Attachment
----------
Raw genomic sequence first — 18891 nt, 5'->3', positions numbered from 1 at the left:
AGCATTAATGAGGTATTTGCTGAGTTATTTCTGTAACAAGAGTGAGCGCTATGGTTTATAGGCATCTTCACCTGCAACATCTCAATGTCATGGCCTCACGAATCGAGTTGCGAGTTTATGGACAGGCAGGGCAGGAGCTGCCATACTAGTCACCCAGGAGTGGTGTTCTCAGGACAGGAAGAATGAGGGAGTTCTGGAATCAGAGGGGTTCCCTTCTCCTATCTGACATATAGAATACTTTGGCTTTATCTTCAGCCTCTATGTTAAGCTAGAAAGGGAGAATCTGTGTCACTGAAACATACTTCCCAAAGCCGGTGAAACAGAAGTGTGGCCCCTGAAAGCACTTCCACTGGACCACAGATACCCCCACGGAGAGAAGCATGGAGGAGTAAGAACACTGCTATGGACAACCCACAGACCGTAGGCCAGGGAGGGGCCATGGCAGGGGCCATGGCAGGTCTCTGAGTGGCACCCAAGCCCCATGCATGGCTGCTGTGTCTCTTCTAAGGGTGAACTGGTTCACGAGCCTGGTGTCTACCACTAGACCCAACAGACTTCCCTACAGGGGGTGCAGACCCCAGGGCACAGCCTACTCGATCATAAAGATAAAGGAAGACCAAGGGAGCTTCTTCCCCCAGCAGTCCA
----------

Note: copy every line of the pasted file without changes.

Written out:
Raw genomic sequence first — 18891 nt, 5'->3', positions numbered from 1 at the left:
AGCATTAATGAGGTATTTGCTGAGTTATTTCTGTAACAAGAGTGAGCGCTATGGTTTATAGGCATCTTCACCTGCAACATCTCAATGTCATGGCCTCACGAATCGAGTTGCGAGTTTATGGACAGGCAGGGCAGGAGCTGCCATACTAGTCACCCAGGAGTGGTGTTCTCAGGACAGGAAGAATGAGGGAGTTCTGGAATCAGAGGGGTTCCCTTCTCCTATCTGACATATAGAATACTTTGGCTTTATCTTCAGCCTCTATGTTAAGCTAGAAAGGGAGAATCTGTGTCACTGAAACATACTTCCCAAAGCCGGTGAAACAGAAGTGTGGCCCCTGAAAGCACTTCCACTGGACCACAGATACCCCCACGGAGAGAAGCATGGAGGAGTAAGAACACTGCTATGGACAACCCACAGACCGTAGGCCAGGGAGGGGCCATGGCAGGGGCCATGGCAGGTCTCTGAGTGGCACCCAAGCCCCATGCATGGCTGCTGTGTCTCTTCTAAGGGTGAACTGGTTCACGAGCCTGGTGTCTACCACTAGACCCAACAGACTTCCCTACAGGGGGTGCAGACCCCAGGGCACAGCCTACTCGATCATAAAGATAAAGGAAGACCAAGGGAGCTTCTTCCCCCAGCAGTCCA